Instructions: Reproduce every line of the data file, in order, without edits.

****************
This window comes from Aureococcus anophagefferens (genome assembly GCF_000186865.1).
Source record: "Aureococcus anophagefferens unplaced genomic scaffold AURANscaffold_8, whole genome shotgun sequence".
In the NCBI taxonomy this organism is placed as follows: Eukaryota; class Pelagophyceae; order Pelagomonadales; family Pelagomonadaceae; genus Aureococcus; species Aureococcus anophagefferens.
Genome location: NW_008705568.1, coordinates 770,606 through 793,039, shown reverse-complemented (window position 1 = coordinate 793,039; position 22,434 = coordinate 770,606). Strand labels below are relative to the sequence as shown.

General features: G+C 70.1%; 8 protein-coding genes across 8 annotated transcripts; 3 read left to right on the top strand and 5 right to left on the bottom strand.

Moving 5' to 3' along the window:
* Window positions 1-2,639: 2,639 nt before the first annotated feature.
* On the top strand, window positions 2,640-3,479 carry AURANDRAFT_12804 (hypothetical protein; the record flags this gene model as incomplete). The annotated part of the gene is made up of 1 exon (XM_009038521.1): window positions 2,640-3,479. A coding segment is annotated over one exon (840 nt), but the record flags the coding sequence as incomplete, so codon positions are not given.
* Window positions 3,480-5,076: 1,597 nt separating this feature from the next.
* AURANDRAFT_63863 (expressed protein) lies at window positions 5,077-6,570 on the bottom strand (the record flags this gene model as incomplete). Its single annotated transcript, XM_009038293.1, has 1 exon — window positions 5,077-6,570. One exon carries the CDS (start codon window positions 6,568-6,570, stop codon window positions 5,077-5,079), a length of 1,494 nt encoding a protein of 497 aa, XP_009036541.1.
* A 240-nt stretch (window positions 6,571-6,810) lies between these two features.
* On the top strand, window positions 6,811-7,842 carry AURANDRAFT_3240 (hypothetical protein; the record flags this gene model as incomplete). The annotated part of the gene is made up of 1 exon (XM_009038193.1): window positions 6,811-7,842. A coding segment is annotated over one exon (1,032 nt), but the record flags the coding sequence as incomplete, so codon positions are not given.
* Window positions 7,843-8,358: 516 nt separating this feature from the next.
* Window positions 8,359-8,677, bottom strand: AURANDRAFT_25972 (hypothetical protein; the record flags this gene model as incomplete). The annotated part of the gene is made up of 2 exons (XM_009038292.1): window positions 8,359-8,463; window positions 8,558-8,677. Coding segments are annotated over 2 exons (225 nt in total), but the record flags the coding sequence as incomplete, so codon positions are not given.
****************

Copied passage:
This window comes from Aureococcus anophagefferens (genome assembly GCF_000186865.1).
Source record: "Aureococcus anophagefferens unplaced genomic scaffold AURANscaffold_8, whole genome shotgun sequence".
In the NCBI taxonomy this organism is placed as follows: Eukaryota; class Pelagophyceae; order Pelagomonadales; family Pelagomonadaceae; genus Aureococcus; species Aureococcus anophagefferens.
Genome location: NW_008705568.1, coordinates 770,606 through 793,039, shown reverse-complemented (window position 1 = coordinate 793,039; position 22,434 = coordinate 770,606). Strand labels below are relative to the sequence as shown.

General features: G+C 70.1%; 8 protein-coding genes across 8 annotated transcripts; 3 read left to right on the top strand and 5 right to left on the bottom strand.

Moving 5' to 3' along the window:
* Window positions 1-2,639: 2,639 nt before the first annotated feature.
* On the top strand, window positions 2,640-3,479 carry AURANDRAFT_12804 (hypothetical protein; the record flags this gene model as incomplete). The annotated part of the gene is made up of 1 exon (XM_009038521.1): window positions 2,640-3,479. A coding segment is annotated over one exon (840 nt), but the record flags the coding sequence as incomplete, so codon positions are not given.
* Window positions 3,480-5,076: 1,597 nt separating this feature from the next.
* AURANDRAFT_63863 (expressed protein) lies at window positions 5,077-6,570 on the bottom strand (the record flags this gene model as incomplete). Its single annotated transcript, XM_009038293.1, has 1 exon — window positions 5,077-6,570. One exon carries the CDS (start codon window positions 6,568-6,570, stop codon window positions 5,077-5,079), a length of 1,494 nt encoding a protein of 497 aa, XP_009036541.1.
* A 240-nt stretch (window positions 6,571-6,810) lies between these two features.
* On the top strand, window positions 6,811-7,842 carry AURANDRAFT_3240 (hypothetical protein; the record flags this gene model as incomplete). The annotated part of the gene is made up of 1 exon (XM_009038193.1): window positions 6,811-7,842. A coding segment is annotated over one exon (1,032 nt), but the record flags the coding sequence as incomplete, so codon positions are not given.
* Window positions 7,843-8,358: 516 nt separating this feature from the next.
* Window positions 8,359-8,677, bottom strand: AURANDRAFT_25972 (hypothetical protein; the record flags this gene model as incomplete). The annotated part of the gene is made up of 2 exons (XM_009038292.1): window positions 8,359-8,463; window positions 8,558-8,677. Coding segments are annotated over 2 exons (225 nt in total), but the record flags the coding sequence as incomplete, so codon positions are not given.